Mega cities and rural area : Linkage and problems

A megacity is usually defined as a metropolitan area with a total population in excess of 10 million people. Some definitions also set a minimum level for population density (at least 2,000 persons/square km). A megacity can be a single metropolitan area or two or more metropolitan areas that converge. The terms conurbation, metropolis and metroplex are also applied later. Top ten megacities are tabulated here as per the data 2013 April.


List of top 10 mega cities


Administrations in the world’s largest cities are often confronted with a multitude of key problems like high urban densities, traffic congestion, energy inadequacy and managing sustainable development and climate change. In the developing world, additional problems such as a lack of basic services, illegal construction both within the city and in the periphery, informal real estate markets, creation of slums, poor natural hazards management in overpopulated areas, crime, water, soil and air pollution leading to environmental degradation, land subsidence and poor governance arrangements. These are within and surrounding megacity problems.
Megacities have large population that every inhabitant depends on the rural areas for foods and beverage, water supply, Electricity supply etc. Human resources for the factories and for services required within cities are also depends on rural area. Most of the resources are directly from rural areas or they have to come through these countryside.

Linkage

Mega city is located either in the coastal side or inland but anyway it must have to link with rural areas. All the resources and goods to be transported to megacity from rural areas are very important so linkage between rural area and megacity is main point of consideration for existence of life in mega city. Following linkage chart shows some schematic flow: 




Management of the megacity consists the management of the supply of resources and energy to the city, for that mainly following points are taken into consideration.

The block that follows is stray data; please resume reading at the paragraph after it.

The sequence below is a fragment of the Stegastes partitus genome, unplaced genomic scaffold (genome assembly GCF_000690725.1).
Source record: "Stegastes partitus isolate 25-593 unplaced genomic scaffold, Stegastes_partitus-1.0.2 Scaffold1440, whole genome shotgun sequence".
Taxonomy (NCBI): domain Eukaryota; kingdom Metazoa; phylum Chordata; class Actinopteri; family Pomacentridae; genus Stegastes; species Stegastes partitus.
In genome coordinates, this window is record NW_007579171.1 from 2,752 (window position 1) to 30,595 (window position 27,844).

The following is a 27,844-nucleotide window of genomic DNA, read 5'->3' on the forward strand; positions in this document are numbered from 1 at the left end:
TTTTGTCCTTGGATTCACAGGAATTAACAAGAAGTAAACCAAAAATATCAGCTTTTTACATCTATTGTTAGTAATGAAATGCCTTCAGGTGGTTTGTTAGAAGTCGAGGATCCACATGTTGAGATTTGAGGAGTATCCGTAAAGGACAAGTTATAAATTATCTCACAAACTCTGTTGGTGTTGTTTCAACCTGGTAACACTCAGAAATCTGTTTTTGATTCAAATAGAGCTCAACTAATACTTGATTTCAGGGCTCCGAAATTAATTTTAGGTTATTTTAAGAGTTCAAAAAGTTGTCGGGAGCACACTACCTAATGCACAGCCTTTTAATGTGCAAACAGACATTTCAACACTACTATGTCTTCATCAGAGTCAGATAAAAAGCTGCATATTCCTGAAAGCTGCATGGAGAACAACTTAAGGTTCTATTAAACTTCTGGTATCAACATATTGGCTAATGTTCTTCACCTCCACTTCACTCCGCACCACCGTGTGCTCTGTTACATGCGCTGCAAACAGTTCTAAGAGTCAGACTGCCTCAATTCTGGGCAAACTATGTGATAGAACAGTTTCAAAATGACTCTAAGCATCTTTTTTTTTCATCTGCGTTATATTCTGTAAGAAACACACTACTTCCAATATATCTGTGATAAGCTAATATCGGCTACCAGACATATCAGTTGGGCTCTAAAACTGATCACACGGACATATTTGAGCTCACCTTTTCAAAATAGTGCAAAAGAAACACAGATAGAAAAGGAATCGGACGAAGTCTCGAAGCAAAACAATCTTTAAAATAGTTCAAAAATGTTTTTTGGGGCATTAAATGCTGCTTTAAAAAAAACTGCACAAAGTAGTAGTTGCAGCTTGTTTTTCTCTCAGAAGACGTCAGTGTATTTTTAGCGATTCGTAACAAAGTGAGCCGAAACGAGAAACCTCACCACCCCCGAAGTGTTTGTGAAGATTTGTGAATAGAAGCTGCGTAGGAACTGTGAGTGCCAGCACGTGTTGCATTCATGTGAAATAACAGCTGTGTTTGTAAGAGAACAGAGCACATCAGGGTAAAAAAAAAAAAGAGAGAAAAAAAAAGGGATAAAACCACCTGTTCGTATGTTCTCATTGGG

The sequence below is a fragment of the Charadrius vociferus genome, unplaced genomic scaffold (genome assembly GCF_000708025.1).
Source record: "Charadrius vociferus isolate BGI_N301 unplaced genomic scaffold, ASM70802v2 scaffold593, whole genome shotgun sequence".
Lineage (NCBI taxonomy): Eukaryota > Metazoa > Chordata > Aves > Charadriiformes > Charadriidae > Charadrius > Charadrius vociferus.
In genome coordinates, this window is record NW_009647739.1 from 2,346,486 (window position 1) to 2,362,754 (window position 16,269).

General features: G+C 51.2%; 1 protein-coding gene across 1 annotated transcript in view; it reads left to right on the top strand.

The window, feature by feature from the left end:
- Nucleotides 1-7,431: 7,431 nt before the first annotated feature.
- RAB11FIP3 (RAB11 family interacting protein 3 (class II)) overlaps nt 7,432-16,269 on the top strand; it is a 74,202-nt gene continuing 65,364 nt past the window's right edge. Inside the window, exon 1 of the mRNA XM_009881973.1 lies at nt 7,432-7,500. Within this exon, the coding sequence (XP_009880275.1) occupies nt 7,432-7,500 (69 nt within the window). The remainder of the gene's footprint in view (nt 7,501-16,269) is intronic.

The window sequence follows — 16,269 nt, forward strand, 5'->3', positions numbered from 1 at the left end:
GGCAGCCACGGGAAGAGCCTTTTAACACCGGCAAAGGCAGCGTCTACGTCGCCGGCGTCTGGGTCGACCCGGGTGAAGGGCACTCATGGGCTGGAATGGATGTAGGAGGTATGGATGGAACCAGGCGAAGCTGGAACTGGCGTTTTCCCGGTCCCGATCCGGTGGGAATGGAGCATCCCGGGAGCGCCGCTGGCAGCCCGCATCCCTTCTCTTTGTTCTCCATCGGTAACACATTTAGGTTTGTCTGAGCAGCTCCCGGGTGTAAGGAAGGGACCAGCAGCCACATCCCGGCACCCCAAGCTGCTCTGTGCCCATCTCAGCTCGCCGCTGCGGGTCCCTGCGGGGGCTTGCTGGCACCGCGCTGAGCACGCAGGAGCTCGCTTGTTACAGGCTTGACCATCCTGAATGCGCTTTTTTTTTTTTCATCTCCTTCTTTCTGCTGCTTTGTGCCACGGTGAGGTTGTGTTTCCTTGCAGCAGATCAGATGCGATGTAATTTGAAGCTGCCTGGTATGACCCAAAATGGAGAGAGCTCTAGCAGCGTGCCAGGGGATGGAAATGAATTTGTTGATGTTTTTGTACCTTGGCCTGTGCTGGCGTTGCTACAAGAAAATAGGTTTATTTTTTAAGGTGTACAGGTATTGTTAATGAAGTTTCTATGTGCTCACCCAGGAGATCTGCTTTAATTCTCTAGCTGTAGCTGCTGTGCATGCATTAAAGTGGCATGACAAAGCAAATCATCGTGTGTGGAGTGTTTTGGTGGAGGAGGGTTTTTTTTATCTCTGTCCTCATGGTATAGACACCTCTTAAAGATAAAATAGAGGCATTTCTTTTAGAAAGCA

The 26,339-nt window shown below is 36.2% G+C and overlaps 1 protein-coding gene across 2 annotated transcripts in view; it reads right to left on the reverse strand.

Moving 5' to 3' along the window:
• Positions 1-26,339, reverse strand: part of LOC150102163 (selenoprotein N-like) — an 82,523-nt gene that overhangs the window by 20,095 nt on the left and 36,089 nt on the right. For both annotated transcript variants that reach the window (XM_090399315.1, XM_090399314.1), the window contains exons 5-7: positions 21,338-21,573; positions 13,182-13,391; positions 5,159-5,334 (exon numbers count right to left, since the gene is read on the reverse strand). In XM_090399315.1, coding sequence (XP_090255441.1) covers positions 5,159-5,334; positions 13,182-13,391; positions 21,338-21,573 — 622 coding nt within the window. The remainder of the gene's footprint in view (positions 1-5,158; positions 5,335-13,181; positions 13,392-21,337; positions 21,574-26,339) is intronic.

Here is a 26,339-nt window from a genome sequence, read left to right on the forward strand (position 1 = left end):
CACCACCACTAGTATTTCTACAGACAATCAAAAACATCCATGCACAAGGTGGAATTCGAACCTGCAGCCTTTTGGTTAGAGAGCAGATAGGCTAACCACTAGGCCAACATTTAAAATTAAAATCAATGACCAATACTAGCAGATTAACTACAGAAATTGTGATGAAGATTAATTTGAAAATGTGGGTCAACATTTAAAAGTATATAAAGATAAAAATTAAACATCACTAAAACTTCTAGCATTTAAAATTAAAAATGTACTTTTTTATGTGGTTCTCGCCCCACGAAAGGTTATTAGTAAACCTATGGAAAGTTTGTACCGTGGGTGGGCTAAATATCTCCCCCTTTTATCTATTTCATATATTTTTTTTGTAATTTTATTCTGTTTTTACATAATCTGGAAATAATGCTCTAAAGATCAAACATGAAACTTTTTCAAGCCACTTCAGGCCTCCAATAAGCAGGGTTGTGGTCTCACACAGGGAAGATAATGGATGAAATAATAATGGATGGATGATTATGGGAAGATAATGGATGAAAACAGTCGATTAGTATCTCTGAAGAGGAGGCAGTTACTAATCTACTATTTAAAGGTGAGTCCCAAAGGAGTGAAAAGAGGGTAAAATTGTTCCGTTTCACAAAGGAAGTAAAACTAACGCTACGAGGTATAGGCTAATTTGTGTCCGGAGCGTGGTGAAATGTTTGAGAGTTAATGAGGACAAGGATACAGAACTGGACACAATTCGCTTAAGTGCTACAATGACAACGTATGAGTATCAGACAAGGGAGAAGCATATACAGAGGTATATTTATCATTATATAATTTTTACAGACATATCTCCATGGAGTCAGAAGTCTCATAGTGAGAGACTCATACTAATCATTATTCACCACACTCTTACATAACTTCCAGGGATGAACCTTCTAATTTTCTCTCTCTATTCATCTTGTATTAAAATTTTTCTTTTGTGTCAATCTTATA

Infrastructure assets management
  Railways
  Roads and tunnels
  Bridges, retaining walls
          Energy management
  Towers and transmission lines
  Pipelines
          Logistics
  Transportation system
  Vehicle management
         Environmental accounting for structures
         Water supply management and food supply system

Public infrastructures have constructed for service to people by public funds. Infrastructures for linkage of megacity to the rural areas are more important than the infrastructures within mega city. For the logistic systems roads and railways are basic for the management of vehicle routing and transportation.

FOCUS ON INFRASTRUCTURE ASSET MANAGEMENT.


Infrastructure asset management deals for the management of the linkage highways and railways. Stability of soil is more important for the stability of structures like road, tunnels, railway, bridges etc. Vulnerability of these infrastructures also covered the vulnerability caused to its vicinity. There are so many settlements that we have to consider during the safety calculation of infrastructures. Losses due to failure of infrastructure will cause interruption of supply to megacity, diversion will cause loss of time and fuel also increase environment pollution.
Problems on linkage which have to cover under infrastructure asset management are:
  • Landslides
  • Deterioration of road surface
  • Deterioration of bridges and culverts
  • Blockage on tunnels
  • Soil settlements